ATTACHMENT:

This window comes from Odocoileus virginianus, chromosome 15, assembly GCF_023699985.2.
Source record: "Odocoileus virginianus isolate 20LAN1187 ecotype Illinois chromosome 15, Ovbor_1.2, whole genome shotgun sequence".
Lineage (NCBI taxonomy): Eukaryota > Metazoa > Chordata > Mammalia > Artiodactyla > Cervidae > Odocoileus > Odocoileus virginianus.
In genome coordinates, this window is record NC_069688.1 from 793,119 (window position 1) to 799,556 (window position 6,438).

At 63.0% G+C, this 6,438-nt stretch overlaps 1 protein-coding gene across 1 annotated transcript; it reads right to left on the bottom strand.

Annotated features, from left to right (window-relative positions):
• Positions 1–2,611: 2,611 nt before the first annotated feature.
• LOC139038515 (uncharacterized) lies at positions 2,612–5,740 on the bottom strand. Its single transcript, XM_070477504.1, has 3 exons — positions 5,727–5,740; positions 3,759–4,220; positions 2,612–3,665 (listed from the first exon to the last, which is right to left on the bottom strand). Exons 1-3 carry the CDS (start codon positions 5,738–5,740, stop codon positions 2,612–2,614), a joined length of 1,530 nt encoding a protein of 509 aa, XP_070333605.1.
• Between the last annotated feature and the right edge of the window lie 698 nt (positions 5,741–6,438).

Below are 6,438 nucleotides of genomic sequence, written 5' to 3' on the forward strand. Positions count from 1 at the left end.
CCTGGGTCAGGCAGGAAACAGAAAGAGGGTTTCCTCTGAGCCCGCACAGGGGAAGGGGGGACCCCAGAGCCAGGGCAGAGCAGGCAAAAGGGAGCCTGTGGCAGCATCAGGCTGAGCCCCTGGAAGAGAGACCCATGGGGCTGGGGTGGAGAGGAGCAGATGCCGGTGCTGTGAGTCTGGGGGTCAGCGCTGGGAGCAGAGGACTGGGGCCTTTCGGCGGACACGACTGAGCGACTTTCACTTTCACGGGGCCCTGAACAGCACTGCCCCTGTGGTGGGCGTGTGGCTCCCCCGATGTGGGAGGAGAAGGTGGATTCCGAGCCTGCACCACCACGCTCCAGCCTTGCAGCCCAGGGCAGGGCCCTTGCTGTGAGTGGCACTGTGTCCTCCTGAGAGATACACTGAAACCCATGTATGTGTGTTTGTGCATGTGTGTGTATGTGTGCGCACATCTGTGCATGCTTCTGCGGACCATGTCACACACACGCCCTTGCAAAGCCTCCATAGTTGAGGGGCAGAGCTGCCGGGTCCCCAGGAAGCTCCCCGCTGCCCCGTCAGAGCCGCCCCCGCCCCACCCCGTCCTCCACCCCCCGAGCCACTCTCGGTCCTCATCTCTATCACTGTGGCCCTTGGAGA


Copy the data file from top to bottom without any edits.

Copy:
This window comes from Odocoileus virginianus, chromosome 15, assembly GCF_023699985.2.
Source record: "Odocoileus virginianus isolate 20LAN1187 ecotype Illinois chromosome 15, Ovbor_1.2, whole genome shotgun sequence".
Lineage (NCBI taxonomy): Eukaryota > Metazoa > Chordata > Mammalia > Artiodactyla > Cervidae > Odocoileus > Odocoileus virginianus.
In genome coordinates, this window is record NC_069688.1 from 793,119 (window position 1) to 799,556 (window position 6,438).

At 63.0% G+C, this 6,438-nt stretch overlaps 1 protein-coding gene across 1 annotated transcript; it reads right to left on the bottom strand.

Annotated features, from left to right (window-relative positions):
• Positions 1–2,611: 2,611 nt before the first annotated feature.
• LOC139038515 (uncharacterized) lies at positions 2,612–5,740 on the bottom strand. Its single transcript, XM_070477504.1, has 3 exons — positions 5,727–5,740; positions 3,759–4,220; positions 2,612–3,665 (listed from the first exon to the last, which is right to left on the bottom strand). Exons 1-3 carry the CDS (start codon positions 5,738–5,740, stop codon positions 2,612–2,614), a joined length of 1,530 nt encoding a protein of 509 aa, XP_070333605.1.
• Between the last annotated feature and the right edge of the window lie 698 nt (positions 5,741–6,438).

Below are 6,438 nucleotides of genomic sequence, written 5' to 3' on the forward strand. Positions count from 1 at the left end.
CCTGGGTCAGGCAGGAAACAGAAAGAGGGTTTCCTCTGAGCCCGCACAGGGGAAGGGGGGACCCCAGAGCCAGGGCAGAGCAGGCAAAAGGGAGCCTGTGGCAGCATCAGGCTGAGCCCCTGGAAGAGAGACCCATGGGGCTGGGGTGGAGAGGAGCAGATGCCGGTGCTGTGAGTCTGGGGGTCAGCGCTGGGAGCAGAGGACTGGGGCCTTTCGGCGGACACGACTGAGCGACTTTCACTTTCACGGGGCCCTGAACAGCACTGCCCCTGTGGTGGGCGTGTGGCTCCCCCGATGTGGGAGGAGAAGGTGGATTCCGAGCCTGCACCACCACGCTCCAGCCTTGCAGCCCAGGGCAGGGCCCTTGCTGTGAGTGGCACTGTGTCCTCCTGAGAGATACACTGAAACCCATGTATGTGTGTTTGTGCATGTGTGTGTATGTGTGCGCACATCTGTGCATGCTTCTGCGGACCATGTCACACACACGCCCTTGCAAAGCCTCCATAGTTGAGGGGCAGAGCTGCCGGGTCCCCAGGAAGCTCCCCGCTGCCCCGTCAGAGCCGCCCCCGCCCCACCCCGTCCTCCACCCCCCGAGCCACTCTCGGTCCTCATCTCTATCACTGTGGCCCTTGGAGA